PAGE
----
Monday, December 24, 2018

Yet Another Collecting Focus

Back in 1996, I accepted a promotion that involved a move from Columbus, OH to Oklahoma City. At the time, my wife had just finished her first year in law school at Ohio State.   Our arrangement was that she would stay behind for her 2L year, then do her last year at the University of Oklahoma.  After she finished, we would move back to Ohio.  Horseback riding lessons were part of the deal of her moving here.  That plan fell apart as, 20 years on, we are still on Oklahoma and own a 17 acre farm were we have 5 horses. Well, "fell apart" probably isn't the right term to use there. "Backfired spectacularly" is probably more appropriate. 

So, why am I telling you this?  Well, while trawling through Ebay one day, I came across a set of horse themed tobacco cards and it made me think that I should look into collecting horse themed trading cards.  In general, they seem reasonably priced relative to their sports themed cousins.  So, off  I went. My first acquisition was a lot of 22 unique cards from the 1933 John Player's "Derby and Grand National Winners" cigarette issue, for about $7 delivered.  I've since added a couple more lots, bringing my total to 40 unique cards out of the 50 card set.

All of the horses featured in this set were thoroughbreds.  One thing that may not be commonly known outside the horsey set, is that many breeds were built with some thoroughbred blood and, indeed, many breed associations still allow out-crosses to thoroughbreds and any off-spring would still be eligible for registration.  So, it occurred to me to see if I could trace the pedigree of our horses (specifically those that were breed registered to horses featured in this Player set.

I will show those results in a follow-up post.  But, let me talk briefly about the set.

The genesis of the John Player & Sons tobacco and cigarette company was a small tobacco factory started in 1820 in the West Lothian region of Scotland. John Player bought the company in 1877 and opened a factory in Nottingham. Player merged with the Imperial Tobacco Company in 1901, but retained it's own brand identity.  Various Player's brand tobacco products are still sold today.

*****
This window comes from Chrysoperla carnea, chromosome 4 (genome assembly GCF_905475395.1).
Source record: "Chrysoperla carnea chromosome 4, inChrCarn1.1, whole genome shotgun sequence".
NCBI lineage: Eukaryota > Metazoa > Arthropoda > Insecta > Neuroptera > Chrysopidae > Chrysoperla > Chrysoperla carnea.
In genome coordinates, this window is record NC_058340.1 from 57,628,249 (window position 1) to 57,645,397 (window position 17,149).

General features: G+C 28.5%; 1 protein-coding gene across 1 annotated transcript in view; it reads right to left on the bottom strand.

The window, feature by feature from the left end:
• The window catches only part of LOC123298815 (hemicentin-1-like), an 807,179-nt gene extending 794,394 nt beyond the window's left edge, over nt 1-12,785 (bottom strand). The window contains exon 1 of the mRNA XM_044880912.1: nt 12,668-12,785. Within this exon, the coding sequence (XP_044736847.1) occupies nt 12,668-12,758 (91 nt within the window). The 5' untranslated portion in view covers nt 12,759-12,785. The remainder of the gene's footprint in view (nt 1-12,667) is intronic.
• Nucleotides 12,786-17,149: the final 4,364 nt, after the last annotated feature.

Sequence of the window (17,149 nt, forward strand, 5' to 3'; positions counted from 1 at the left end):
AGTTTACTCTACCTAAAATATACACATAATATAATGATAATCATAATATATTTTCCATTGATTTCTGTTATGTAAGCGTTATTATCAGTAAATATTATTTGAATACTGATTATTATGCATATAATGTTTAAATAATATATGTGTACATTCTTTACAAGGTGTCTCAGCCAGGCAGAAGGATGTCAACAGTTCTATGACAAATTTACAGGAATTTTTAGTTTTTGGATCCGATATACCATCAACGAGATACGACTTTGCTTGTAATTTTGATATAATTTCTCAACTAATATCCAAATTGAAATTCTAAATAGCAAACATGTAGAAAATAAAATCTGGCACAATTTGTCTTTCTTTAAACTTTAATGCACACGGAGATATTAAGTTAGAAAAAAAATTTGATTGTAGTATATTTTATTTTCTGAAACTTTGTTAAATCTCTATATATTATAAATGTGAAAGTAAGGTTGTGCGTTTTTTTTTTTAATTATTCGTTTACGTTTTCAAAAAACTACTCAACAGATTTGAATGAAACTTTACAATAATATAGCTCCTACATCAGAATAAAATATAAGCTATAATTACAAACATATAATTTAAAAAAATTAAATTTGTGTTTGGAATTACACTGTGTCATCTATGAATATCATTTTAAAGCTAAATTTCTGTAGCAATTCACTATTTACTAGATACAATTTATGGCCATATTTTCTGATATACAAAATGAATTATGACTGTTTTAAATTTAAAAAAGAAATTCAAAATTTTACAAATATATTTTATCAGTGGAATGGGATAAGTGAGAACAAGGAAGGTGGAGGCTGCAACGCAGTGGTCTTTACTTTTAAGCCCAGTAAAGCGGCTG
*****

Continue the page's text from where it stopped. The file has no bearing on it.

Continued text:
Player's was the first UK company to offer trading cards in their cigarette packages, starting with "Castles and Abbeys" in 1893 and continuing until 1940.  It appears as if they printed approximately 250 different sets during that time.  For more details about their various offerings see

What I am listening to:  Santa Claus is Coming to Town by The Reverend Horton Heat


  1. Love The Reverend Horton Heat... but I love tobacco cards more!

  2. Japan has a good sampling of horse-themed cards. Mainly horse racing. This is a nice set from England for sure!

    1. Interesting. I haven't quite decided how to draw boundaries around this collection. For the most part, I am not a fan of the modern horse racing industry, so I was thinking of limiting it to pre-war sets. But, like my sports card collections, I can envision a post war set catching my fancy. Certainly, international offerings are intriguing.

    2. Totally understand. Lots of rabbit holes you could go down I imagine.